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Individual Arrested for Alleged Threat Against Journalist Investigating Nashville Shooter’s Manifesto

by Jessica
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The CEO of The Star News Network, Michael Patrick Leahy, is currently embroiled in a public records lawsuit aimed at obtaining the manifesto of the Nashville school shooter.

Recently, a Tennessee man named Michael Alonzo Rouse has been charged with making threats against Leahy due to his involvement in the lawsuit.

Leahy, who serves as the CEO of The Star News Network and its parent company, Star News Digital Media Inc., is seeking the release of the manifesto written by Audrey Hale.

Hale, a transgender individual, perpetrated a tragic shooting incident at a Nashville Christian school in March, resulting in the loss of three students and three faculty members. Hale was a former student at the school.

Rouse allegedly sent an email to Leahy on July 9, expressing his anger and making threats. The email, signed by “Mike,” contained derogatory language and stated that Rouse would be willing to go to prison to harm Leahy.

It also criticized Leahy for his focus on Audrey Hale and accused him of seeking attention by obtaining her manifesto.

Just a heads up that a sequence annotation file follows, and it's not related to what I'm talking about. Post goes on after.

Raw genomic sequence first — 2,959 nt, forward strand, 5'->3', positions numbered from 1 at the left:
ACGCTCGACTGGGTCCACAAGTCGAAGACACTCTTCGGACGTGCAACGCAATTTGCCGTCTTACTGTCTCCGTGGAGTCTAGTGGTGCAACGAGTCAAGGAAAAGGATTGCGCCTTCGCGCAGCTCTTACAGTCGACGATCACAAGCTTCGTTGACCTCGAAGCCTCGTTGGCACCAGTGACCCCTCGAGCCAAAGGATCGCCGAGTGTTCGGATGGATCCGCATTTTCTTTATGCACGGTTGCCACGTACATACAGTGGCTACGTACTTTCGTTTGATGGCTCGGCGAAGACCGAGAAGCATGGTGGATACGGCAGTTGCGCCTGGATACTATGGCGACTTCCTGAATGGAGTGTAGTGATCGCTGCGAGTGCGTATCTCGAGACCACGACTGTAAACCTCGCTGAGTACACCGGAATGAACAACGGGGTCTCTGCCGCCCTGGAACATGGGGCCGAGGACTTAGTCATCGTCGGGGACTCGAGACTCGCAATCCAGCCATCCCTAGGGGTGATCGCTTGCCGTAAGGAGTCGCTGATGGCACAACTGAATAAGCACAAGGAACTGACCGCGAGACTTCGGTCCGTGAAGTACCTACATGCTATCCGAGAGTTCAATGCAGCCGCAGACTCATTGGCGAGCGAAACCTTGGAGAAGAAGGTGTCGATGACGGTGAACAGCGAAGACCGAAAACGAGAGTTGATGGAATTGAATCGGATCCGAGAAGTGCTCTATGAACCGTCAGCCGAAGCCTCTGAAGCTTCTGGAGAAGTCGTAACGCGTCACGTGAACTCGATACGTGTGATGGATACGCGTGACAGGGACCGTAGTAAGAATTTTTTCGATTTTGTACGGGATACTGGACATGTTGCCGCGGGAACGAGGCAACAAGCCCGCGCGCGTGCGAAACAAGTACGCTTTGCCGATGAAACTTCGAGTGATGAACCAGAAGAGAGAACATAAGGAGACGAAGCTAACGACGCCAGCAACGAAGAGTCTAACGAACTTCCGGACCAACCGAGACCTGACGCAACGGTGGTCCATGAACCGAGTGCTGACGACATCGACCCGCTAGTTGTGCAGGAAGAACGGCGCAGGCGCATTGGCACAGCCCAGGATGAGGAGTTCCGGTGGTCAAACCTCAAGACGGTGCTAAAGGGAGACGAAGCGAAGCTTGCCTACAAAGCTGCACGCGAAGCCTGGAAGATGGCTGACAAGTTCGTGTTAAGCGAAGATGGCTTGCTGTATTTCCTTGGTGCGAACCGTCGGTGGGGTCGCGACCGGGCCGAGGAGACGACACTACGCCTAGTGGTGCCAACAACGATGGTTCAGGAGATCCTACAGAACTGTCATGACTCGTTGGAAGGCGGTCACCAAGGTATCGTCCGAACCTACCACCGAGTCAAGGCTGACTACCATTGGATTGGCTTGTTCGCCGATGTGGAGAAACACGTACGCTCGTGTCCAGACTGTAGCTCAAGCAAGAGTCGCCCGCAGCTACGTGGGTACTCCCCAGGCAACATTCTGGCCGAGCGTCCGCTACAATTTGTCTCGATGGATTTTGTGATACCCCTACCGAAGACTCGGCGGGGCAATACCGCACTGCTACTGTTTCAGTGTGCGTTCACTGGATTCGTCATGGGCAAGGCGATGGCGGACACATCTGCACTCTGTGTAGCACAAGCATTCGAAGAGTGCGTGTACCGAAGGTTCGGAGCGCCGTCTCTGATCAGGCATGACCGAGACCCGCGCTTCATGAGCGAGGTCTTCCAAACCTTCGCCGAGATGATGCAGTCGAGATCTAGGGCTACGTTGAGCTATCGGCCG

Following the incident, Rouse was issued a misdemeanor summons for harassment on July 10, and an arrest warrant for aggravated stalking, a felony offense, was issued the next day. Rouse was arrested on the evening of July 11 and charged accordingly. His bond was set at $7,500, which he posted, and he is scheduled to appear in court on September 7.

Efforts to obtain the manifesto and related documents have been ongoing since the shooting took place. However, both the FBI and Nashville police have refused to release the writings, citing an ongoing investigation that may take up to a year.

While local law enforcement maintains that Audrey Hale acted alone, various parties, including journalists, parents, and private schools, have sought to block the release of the documents.

Hale’s parents, Ronald and Norma Hale, claim possession of their daughter’s documents and argue that they have the right to decide who receives ownership of the materials.

They have expressed their intention to provide the documents to the children who attended the school. Those who make the manifesto public could potentially face legal consequences, as suggested by Deborah Fisher, the executive director of the Tennessee Coalition for Open Government.

The Tennessee Firearms Association and the National Police Association are also involved in the lawsuit against the Metro Nashville Police Department, advocating for the release of the manifesto.

John Harris, the executive director of the Tennessee Firearms Association, explained that state public records law supports the public’s right to access government-held documents. Harris further informed Leahy that the lawsuit could extend until 2026, depending on potential appeals.

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